JAMES WEDDERBURN (1495?-1533), John (1500-1556) and Robert (1510?
- ?1556), Scottish poets and religious re - formers, were natives of Dundee, where their father James Wedderburn was a prosperous merchant.
James Wedderburn, who had gone to St Andrews in 1514, was for a time in France prepar - ing for a mercantile career.
John Wedderburn graduated M.A.
And the known leanings of the regent, the earl of Arran, to reform, encouraged many exiles, Wedderburn among them, to revisit Scotland.
Robert Wedderburn, who graduated M.A.
"Vedderburn's" Complainte of Scotlande (1549) has been variously assigned to Robert Wedderburn, to Sir David Lyndsay and to Sir James Inglis, who was chaplain of the Abbey of Cambuskenneth from about 1508 to 1550.
The petition was refused and was condemned as scandalous, and Franklin, who took upon himself the responsibility for the publication of the letters, in the hearing before the privy council at the Cockpit on the 29th of January 1 774 was insulted and was called a thief by Alexander Wedderburn (the solicitor-general, who appeared for Hutchinson and Oliver), and was removed from his position as head of the post office in the American colonies.
Wedderburn, is the greatest of all the tributes.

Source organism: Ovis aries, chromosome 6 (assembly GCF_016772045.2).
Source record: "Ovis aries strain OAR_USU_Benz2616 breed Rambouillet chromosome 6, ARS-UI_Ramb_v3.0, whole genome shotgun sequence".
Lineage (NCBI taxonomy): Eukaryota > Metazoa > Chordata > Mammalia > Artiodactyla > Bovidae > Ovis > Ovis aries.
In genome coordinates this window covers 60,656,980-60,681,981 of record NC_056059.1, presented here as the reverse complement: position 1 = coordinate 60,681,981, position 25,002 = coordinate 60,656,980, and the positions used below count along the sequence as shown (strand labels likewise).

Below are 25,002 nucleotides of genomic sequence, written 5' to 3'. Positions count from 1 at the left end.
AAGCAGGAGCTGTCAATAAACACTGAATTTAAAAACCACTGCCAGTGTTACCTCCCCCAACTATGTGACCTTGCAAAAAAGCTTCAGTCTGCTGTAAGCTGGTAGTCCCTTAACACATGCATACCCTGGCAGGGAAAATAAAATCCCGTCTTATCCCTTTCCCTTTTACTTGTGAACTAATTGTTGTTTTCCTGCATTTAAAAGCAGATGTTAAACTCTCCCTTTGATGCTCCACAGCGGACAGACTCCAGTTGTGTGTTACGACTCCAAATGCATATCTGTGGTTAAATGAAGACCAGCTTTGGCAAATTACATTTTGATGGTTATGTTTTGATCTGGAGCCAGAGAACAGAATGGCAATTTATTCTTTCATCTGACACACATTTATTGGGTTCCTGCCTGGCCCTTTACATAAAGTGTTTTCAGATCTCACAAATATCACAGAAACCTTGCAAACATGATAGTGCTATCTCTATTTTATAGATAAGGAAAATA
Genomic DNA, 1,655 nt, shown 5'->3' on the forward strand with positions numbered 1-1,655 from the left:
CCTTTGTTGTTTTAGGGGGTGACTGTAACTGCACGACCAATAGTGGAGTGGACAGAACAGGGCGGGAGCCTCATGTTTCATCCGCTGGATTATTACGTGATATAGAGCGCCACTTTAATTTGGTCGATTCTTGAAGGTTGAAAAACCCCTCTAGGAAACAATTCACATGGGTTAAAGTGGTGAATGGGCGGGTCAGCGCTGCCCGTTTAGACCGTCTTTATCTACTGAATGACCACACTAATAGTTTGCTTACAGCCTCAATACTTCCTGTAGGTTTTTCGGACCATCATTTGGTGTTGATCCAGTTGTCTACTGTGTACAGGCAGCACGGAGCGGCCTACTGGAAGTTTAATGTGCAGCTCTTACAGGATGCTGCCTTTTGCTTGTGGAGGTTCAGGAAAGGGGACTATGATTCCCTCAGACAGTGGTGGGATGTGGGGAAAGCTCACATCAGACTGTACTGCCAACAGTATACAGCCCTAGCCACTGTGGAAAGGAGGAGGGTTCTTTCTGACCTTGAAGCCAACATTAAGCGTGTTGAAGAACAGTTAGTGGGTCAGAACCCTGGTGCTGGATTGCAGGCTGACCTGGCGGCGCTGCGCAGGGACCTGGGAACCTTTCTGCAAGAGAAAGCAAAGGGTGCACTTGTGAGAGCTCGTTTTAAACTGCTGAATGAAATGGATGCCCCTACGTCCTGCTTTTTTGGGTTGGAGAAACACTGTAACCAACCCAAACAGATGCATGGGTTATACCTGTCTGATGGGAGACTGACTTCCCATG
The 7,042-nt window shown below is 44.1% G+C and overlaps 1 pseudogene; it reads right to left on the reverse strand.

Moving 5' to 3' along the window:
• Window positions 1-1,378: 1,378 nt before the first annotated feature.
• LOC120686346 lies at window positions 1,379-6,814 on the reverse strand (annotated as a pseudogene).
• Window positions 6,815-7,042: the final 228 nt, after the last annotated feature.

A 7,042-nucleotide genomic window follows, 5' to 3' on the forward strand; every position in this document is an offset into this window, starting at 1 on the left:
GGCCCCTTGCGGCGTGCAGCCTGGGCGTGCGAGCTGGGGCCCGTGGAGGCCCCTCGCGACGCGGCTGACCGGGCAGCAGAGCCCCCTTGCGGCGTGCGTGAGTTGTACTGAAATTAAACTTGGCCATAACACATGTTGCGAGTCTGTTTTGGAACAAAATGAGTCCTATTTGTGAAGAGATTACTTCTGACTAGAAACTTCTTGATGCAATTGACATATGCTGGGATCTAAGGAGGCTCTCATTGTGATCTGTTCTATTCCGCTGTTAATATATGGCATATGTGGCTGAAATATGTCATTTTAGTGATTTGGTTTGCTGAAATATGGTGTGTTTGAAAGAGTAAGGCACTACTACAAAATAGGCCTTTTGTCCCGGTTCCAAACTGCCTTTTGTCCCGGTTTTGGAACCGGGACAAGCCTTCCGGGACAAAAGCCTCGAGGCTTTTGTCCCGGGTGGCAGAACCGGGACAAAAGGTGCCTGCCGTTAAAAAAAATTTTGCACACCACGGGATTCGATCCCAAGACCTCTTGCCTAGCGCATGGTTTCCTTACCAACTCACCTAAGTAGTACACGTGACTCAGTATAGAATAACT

ALEXANDER WEDDERBURN ROSSLYN, 1sT Earl of (1733-1805), Lord Chancellor of Great Britain, was the eldest son of Peter Wedderburn (a lord of session as Lord Chesterhall), and was born in East Lothian on the 13th of February 1733.
His father was called to the bench in 1755, and for the next three years Wedderburn stuck to his practice in Edinburgh, during which period he employed his oratorical powers in the General Assembly of the Church of Scotland, and passed his evenings in the social and argumentative clubs which abound in Edinburgh.
The dean of faculty at this time, Lockhart, afterwards Lord Covington, a lawyer notorious for his harsh demeanour, in the autumn of 1757 assailed Wedderburn with more than ordinary insolence.
When George Grenville, whose principles leaned to Toryism, quarrelled with the 'court, Wedderburn affected to regard him as his leader in politics.
Junius wrote of him, "As for Mr Wedderburn, there is something about him which even treachery cannot trust," and Colonel Barre attacked him in the House of Commons.
In June 1778 Wedderburn was promoted to the post of attorney-general, and in the same year he refused the dignity of chief baron of the exchequer because the offer was not accompanied by the promise of a peerage.
At the bar Wedderburn was the most elegant speaker of his time, and, although his knowledge of the principles and precedents of law was deficient, his skill in marshalling facts and his clearness of diction were marvellous; on the bench his judgments were remarkable for their perspicuity, particularly in the appeal cases to the House of Lords.
Wedderburn, Bart., Allan Octavian Hume, C.B.: Father of the Indian National Congress (1913); and Allan O.